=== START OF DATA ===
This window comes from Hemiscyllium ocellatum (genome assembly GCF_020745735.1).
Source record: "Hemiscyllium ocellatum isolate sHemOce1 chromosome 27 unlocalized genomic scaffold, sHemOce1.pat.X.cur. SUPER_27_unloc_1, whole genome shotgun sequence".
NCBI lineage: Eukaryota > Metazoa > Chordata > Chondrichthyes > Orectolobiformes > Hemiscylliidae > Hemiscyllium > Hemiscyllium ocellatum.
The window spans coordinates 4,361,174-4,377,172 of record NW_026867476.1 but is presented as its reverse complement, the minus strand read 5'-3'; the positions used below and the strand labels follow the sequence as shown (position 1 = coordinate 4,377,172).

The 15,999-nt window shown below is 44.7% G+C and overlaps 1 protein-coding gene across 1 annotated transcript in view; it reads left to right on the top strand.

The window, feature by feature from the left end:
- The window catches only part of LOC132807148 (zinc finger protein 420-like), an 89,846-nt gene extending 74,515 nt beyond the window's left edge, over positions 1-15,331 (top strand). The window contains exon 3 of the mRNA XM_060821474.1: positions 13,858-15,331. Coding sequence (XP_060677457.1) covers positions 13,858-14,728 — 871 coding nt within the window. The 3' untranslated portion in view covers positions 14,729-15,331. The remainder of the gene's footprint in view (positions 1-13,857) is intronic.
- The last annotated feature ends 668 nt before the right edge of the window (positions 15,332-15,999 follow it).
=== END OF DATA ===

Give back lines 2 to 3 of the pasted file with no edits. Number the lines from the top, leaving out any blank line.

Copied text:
Source record: "Hemiscyllium ocellatum isolate sHemOce1 chromosome 27 unlocalized genomic scaffold, sHemOce1.pat.X.cur. SUPER_27_unloc_1, whole genome shotgun sequence".
NCBI lineage: Eukaryota > Metazoa > Chordata > Chondrichthyes > Orectolobiformes > Hemiscylliidae > Hemiscyllium > Hemiscyllium ocellatum.